Making the most of it: Study reveals motivating factor for enjoying the present

Jan 12, 2009

It is common knowledge that when something becomes scarce, its value goes up. This concept does not just apply to material goods—time can be an extremely valuable commodity, especially when it is in short supply. According to a new study, thinking that we have a limited amount of time remaining to participate in an activity makes us appreciate the activity that much more and motivates us to make the most of it.

Psychologist Jaime L. Kurtz from Pomona College investigated how our behavior and attitude towards an activity change when there is a limited amount of time remaining to engage in it. A group of college seniors participated in this study, which occurred 6 weeks prior to graduation. Every day for two weeks, the students were to write about their college experiences, including the activities they participated in. The experiment was designed so that some of the students were to think about graduation as a far-off event and some students were told to think about graduation as occurring very soon.

The results, reported in Psychological Science, a journal of the Association for Psychological Science, reveal that the students' behavior was influenced by how the graduation deadline was framed (that is, whether graduation was occurring shortly or in the future). It turns out, the students who thought of graduation as occurring very soon reported participating in more college-related activities compared to the students who thought of graduation as a far-off event.

Kurtz surmises that when faced with the imminent end of college, students were more motivated to take advantage of the time they had left in school and participate in as many events as possible—the students realized it would be their last chance to engage in college-related activities. Kurtz notes that although it may seem counterintuitive, these findings support the idea that "thinking about an experience's future ending can enhance one's present experience of it". In addition, Kurtz suggests that "focusing on the fact the experiences like these are fleeting enhances enjoyment by creating a 'now or never' type of motivation".

Source: Association for Psychological Science

Explore further: Intervention needed for survivors of childhood burns

add to favorites email to friend print save as pdf

Related Stories

Study details shortage of replication in education research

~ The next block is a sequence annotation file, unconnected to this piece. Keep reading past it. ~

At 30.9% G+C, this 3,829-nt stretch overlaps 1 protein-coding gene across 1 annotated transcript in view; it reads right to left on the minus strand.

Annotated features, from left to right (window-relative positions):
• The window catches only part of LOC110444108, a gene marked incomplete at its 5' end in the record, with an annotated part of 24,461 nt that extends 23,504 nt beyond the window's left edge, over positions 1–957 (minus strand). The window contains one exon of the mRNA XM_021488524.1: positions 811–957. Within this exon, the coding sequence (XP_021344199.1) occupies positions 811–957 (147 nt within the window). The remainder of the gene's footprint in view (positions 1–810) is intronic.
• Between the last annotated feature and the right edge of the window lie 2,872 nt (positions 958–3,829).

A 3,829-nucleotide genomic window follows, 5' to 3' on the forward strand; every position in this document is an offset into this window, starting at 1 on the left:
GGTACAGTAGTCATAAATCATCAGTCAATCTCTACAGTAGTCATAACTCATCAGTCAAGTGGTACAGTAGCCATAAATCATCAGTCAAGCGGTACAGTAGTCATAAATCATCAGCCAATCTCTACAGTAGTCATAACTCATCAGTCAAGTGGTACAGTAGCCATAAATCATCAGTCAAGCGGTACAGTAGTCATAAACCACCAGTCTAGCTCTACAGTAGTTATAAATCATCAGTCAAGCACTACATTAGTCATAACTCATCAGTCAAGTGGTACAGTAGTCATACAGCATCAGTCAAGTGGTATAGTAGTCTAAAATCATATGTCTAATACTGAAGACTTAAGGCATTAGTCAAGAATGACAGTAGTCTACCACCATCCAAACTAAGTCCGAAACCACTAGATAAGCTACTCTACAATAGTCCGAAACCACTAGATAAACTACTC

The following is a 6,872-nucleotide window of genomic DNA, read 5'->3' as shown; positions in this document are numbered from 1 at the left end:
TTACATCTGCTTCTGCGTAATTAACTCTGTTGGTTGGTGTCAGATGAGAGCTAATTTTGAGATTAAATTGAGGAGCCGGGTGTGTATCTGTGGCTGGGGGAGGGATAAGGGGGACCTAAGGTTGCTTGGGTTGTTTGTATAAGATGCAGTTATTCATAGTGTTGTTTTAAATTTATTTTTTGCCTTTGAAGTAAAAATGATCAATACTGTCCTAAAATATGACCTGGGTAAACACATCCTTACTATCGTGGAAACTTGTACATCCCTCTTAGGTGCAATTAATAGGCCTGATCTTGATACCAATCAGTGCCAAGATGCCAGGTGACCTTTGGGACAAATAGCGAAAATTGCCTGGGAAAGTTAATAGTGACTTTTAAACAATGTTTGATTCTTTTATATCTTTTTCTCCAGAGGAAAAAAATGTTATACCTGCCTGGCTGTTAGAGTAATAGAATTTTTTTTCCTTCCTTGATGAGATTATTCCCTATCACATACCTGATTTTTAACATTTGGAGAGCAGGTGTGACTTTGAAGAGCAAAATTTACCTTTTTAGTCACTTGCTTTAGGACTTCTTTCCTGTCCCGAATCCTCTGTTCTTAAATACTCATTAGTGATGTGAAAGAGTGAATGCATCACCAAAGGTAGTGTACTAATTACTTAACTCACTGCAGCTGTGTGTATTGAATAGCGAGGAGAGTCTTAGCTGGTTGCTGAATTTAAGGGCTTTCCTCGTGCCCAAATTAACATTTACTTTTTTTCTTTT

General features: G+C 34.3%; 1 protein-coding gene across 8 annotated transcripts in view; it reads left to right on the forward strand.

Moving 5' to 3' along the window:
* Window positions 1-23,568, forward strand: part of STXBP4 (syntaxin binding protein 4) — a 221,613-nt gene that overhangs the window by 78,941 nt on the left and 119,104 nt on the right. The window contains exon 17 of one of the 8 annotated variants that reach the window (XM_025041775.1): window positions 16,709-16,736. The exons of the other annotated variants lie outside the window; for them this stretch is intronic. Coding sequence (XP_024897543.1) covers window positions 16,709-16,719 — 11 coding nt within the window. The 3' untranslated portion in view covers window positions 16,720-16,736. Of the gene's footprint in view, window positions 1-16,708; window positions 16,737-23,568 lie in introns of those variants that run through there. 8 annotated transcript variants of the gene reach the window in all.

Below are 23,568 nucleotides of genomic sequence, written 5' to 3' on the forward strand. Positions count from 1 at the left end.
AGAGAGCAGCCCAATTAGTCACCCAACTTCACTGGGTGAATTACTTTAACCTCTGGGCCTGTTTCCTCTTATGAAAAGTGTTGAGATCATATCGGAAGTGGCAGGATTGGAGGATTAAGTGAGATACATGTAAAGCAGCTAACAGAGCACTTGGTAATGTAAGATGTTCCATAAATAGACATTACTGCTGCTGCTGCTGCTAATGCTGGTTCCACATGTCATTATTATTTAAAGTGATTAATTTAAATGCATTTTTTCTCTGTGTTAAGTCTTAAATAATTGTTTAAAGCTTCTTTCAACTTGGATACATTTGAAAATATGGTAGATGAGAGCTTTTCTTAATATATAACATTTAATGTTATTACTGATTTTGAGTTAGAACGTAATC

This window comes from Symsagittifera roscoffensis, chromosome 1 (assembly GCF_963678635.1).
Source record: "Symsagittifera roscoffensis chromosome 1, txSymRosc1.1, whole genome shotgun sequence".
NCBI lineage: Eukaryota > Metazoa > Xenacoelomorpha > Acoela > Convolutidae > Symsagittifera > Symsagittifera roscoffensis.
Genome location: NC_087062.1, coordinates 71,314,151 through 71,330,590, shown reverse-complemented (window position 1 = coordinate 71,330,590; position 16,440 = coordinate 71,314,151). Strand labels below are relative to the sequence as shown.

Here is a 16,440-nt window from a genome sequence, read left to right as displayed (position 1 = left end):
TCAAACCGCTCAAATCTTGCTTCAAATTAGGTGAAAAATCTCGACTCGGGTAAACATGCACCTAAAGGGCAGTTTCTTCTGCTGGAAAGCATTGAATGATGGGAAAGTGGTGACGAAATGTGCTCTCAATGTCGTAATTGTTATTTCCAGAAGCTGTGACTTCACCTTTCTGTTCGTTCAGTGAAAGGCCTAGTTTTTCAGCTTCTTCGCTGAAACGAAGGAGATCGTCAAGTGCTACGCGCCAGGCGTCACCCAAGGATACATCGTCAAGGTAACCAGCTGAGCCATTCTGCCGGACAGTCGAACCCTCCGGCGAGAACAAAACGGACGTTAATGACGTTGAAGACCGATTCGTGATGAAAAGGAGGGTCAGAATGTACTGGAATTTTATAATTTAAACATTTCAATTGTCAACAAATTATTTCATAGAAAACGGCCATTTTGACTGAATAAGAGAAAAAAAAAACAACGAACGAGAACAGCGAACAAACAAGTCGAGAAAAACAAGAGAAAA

Aug 14, 2014

Although replicating important findings is essential for helping education research improve its usefulness to policymakers and practitioners, less than one percent of the articles published in the top education research journals ...

Challenges and strategies for women pursuing STEM careers

Aug 11, 2014

As a national push continues to recruit talented girls and young women into math and science-related careers, a new study underlines the importance of mentoring and other social support systems for women pursuing those research ...

Beyond tapping and sliding

Aug 06, 2014

"The way we design computers today," Microsoft researcher Hong Tan says, "it would seem that people only use their eyes."

Why dogs are the new darlings of cognitive science

May 23, 2014

This will be his earliest memory. Red light, morning light. High ceiling canted overhead. Lazy click of toenails on wood. Between the honey-colored slats of the crib a whiskery muzzle slides forward until it ...

Recommended for you

Meaningful relationships can help you thrive

4 hours ago

Deep and meaningful relationships play a vital role in overall well-being. Past research has shown that individuals with supportive and rewarding relationships have better mental health, higher levels of subjective well-being ...

Learning to read involves tricking the brain

4 hours ago

While reading, children and adults alike must avoid confusing mirror-image letters (like b/d or p/q). Why is it difficult to differentiate these letters? When learning to read, our brain must be able to inhibit ...

Smartphone beats paper for some with dyslexia

5 hours ago

Matthew Schneps is a researcher at Harvard University with a doctorate in physics from the Massachusetts Institute of Technology (MIT). He also happens to have dyslexia, so reading has always been a challenge for him. That ...

User comments : 1

Adjust slider to filter visible comments by rank

Display comments: newest first

TonyImagine2
not rated yet Jan 13, 2009
yes, normal experience also suggests that this result is generally true, at least in one sense of 'enjoying'.
It's doubtful whether this is a very profound sense of 'enjoying', though, and one should perhaps ask: does the approach suffer from the bias of the gung-ho westerner?
It's claimed here that "thinking about an experience's future ending can enhance one's present experience of it".

May I propose an alternative perspective?

-- "thinking about an experience's future ending" is no way of living in the present.

-- 'participating in as many events as possible' is hardly a way to tap into the contentment that is the hallmark and birthright of the non-egoic, non-achievement-oriented, non-titillational, level of human consciousness

-- A 'now or never' type of motivation" generates anxiety (lack of peace) as well as stimulation

-- Noticing that 'experiences are fleeting' is what contemplatives especially Buddhists train themselves to do in relate to everything. But the purpose there is not to consume as many experiences as possible while there is still time. It is, rather, to be able to look with equanimity at the starting, ending, scarcity, and abundance of these and all experiences. This, of course, will never excite the advertisers.